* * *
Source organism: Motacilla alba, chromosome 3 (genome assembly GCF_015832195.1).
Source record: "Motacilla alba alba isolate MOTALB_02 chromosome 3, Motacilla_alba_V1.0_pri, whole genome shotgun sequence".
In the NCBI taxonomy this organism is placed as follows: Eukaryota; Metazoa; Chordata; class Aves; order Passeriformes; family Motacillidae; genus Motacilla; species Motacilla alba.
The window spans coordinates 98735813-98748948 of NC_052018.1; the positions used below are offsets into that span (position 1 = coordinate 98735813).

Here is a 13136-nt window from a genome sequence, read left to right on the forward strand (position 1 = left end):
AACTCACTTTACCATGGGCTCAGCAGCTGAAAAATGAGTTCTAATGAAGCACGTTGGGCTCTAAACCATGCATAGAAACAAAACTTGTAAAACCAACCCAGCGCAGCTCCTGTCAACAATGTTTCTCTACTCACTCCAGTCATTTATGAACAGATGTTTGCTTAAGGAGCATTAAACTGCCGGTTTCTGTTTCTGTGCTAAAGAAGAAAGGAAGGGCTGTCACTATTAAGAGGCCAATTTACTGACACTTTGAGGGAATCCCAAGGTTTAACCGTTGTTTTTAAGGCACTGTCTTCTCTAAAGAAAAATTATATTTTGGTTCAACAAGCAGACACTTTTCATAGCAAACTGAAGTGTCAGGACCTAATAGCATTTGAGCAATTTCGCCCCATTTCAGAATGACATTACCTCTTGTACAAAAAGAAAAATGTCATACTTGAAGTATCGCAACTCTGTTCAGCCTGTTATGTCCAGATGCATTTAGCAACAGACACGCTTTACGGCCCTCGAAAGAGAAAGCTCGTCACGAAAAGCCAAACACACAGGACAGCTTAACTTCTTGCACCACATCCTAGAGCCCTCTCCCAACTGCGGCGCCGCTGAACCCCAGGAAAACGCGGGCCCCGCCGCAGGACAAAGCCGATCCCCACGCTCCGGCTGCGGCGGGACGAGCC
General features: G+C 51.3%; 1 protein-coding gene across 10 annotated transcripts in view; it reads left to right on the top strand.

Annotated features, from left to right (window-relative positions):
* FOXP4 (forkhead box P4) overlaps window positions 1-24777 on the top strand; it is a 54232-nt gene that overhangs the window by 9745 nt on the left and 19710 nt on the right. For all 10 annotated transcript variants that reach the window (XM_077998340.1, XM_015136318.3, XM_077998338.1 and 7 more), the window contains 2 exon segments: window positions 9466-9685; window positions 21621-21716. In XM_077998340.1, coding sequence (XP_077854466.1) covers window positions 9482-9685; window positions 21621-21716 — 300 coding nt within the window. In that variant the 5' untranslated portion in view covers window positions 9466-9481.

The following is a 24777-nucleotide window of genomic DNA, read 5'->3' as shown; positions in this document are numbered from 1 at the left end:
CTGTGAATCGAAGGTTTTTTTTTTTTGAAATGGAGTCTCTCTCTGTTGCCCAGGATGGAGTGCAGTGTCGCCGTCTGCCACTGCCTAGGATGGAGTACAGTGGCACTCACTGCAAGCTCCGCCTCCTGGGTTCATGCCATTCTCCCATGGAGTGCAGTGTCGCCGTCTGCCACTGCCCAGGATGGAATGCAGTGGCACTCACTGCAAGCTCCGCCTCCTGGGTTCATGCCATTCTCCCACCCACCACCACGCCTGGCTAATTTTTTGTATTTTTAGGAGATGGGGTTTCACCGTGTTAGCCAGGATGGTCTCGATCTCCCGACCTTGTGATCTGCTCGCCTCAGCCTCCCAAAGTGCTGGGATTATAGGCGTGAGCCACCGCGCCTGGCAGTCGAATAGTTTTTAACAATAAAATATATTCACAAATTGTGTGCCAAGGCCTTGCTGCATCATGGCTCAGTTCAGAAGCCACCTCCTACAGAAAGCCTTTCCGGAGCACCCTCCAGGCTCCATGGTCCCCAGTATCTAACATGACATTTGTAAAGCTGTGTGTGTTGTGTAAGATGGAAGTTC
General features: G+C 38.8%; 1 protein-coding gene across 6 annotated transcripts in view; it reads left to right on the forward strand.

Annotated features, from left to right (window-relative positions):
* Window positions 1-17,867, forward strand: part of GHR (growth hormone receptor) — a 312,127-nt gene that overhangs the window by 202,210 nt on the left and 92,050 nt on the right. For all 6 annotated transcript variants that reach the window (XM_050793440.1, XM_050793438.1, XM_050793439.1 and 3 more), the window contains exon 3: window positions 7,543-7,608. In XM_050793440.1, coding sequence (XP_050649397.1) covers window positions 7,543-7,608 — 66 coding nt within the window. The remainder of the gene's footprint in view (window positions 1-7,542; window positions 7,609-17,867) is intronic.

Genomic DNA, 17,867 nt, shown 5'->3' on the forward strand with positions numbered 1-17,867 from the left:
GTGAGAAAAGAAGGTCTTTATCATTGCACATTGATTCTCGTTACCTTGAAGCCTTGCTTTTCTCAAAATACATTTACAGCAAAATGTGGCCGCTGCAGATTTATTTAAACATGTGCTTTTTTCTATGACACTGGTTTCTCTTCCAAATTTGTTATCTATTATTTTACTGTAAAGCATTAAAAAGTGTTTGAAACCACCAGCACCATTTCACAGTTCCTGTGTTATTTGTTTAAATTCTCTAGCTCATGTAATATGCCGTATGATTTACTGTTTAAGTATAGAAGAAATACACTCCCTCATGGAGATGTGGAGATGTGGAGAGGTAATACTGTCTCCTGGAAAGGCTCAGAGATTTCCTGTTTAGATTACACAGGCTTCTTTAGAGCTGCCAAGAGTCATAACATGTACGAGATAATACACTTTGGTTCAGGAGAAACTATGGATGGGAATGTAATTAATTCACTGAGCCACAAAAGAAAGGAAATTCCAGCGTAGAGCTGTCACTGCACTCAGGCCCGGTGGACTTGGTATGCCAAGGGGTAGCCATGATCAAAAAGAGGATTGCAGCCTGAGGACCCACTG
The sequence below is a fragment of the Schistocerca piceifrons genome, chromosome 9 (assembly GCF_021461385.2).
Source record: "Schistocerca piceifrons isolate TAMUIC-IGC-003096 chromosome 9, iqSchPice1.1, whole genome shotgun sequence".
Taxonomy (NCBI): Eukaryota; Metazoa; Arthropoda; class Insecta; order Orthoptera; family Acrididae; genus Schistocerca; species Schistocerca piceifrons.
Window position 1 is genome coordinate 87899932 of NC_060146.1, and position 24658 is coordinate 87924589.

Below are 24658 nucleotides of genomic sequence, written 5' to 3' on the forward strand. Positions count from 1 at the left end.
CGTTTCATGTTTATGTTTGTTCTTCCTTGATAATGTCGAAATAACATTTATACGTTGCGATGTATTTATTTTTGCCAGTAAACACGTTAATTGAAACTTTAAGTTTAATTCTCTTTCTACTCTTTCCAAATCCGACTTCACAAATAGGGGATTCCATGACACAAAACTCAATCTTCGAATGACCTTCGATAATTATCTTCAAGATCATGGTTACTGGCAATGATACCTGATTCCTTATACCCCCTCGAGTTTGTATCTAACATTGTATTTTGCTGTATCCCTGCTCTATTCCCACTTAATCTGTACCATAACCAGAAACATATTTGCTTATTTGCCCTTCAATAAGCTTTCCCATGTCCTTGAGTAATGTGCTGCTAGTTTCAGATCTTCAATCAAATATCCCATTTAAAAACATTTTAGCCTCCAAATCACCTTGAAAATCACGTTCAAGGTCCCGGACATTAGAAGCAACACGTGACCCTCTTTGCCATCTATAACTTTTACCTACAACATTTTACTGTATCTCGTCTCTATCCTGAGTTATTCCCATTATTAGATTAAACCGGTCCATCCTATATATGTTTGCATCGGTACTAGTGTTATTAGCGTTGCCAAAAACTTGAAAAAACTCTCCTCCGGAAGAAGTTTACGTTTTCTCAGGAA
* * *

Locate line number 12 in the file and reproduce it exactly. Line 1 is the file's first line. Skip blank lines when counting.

General features: G+C 38.8%; 1 protein-coding gene across 6 annotated transcripts in view; it reads left to right on the forward strand.